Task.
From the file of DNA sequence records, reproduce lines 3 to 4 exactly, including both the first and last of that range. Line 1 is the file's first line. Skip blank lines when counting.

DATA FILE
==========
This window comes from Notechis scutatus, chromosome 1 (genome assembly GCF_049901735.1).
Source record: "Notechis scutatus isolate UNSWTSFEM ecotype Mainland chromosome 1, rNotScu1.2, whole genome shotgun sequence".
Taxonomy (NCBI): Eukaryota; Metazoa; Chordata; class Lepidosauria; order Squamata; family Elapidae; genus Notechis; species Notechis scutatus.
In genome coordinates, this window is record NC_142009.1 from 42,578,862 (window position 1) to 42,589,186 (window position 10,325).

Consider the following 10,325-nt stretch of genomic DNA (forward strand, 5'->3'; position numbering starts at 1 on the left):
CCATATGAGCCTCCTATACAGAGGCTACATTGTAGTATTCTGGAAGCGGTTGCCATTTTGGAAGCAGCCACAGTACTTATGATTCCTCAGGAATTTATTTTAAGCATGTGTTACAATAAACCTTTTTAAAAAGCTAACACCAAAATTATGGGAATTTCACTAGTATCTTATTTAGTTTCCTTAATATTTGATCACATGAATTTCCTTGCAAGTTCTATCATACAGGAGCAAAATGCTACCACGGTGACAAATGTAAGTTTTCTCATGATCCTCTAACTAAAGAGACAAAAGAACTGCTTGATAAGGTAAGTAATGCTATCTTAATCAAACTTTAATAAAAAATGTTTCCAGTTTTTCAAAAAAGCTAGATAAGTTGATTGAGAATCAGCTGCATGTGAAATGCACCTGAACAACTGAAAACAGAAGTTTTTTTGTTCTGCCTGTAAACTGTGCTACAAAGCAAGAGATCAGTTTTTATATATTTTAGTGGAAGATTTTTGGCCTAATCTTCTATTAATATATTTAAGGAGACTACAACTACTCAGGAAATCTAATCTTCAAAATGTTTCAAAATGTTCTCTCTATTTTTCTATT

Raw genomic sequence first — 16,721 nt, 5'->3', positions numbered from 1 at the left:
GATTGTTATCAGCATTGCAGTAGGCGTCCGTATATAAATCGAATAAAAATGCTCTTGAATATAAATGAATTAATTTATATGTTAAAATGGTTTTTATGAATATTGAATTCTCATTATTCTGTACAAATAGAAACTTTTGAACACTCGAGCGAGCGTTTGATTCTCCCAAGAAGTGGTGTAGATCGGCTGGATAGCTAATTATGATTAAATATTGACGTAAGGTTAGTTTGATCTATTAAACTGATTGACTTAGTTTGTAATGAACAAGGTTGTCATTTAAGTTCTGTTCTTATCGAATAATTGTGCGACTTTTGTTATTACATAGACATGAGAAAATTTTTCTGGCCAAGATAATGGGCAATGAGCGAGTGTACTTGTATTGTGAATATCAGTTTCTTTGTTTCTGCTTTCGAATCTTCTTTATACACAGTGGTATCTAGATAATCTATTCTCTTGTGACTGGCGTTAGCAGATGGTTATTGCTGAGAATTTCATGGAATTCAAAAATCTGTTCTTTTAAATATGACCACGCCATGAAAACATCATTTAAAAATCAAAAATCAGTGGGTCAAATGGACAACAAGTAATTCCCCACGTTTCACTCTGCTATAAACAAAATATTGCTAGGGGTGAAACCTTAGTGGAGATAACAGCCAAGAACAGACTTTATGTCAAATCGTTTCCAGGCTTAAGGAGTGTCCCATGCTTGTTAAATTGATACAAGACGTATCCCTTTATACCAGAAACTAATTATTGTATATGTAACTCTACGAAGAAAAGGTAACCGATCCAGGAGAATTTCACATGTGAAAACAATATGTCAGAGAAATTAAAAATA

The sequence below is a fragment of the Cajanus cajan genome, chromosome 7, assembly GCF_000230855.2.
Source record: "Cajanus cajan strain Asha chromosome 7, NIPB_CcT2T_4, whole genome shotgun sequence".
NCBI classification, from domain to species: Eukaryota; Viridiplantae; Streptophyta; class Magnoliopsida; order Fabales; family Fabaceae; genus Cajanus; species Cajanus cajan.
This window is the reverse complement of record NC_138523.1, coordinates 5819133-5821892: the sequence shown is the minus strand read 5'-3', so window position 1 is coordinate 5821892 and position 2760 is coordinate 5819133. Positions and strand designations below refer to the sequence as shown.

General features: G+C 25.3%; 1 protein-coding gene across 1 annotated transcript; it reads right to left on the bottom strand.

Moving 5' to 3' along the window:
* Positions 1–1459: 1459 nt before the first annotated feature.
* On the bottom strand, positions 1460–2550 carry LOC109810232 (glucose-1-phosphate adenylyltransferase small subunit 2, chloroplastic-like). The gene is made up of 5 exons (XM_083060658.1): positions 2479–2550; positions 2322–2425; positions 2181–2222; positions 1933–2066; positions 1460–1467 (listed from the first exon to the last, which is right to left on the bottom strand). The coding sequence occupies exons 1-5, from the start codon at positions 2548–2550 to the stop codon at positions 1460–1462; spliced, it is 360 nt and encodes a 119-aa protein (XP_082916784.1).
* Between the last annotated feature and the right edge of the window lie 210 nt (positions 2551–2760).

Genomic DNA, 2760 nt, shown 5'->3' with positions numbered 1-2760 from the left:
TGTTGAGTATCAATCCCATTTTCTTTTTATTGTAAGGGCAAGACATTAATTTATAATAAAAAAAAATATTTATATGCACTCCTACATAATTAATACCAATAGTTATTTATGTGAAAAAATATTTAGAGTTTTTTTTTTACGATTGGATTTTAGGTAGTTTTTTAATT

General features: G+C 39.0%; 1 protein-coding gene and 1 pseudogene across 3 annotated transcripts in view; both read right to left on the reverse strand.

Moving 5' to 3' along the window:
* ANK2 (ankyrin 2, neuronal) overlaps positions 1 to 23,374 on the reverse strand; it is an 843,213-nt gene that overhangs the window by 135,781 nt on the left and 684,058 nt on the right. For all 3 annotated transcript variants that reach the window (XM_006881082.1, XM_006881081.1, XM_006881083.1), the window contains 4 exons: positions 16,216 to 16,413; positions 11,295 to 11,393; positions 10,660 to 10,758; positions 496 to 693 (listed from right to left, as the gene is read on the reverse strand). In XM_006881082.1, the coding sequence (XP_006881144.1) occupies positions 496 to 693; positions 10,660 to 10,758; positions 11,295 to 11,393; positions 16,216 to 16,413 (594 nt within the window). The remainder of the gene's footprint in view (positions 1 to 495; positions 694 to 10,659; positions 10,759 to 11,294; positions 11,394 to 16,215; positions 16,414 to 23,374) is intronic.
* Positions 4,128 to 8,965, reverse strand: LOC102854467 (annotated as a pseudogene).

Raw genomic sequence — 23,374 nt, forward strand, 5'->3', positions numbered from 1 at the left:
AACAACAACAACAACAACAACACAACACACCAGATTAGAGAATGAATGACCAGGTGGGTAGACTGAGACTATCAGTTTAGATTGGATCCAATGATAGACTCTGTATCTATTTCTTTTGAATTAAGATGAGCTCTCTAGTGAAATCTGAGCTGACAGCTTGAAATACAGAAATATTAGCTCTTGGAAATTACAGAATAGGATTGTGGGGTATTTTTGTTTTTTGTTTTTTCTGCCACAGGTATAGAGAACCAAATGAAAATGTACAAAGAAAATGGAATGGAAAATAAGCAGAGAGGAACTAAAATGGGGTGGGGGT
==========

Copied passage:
Taxonomy (NCBI): Eukaryota; Metazoa; Chordata; class Lepidosauria; order Squamata; family Elapidae; genus Notechis; species Notechis scutatus.
In genome coordinates, this window is record NC_142009.1 from 42,578,862 (window position 1) to 42,589,186 (window position 10,325).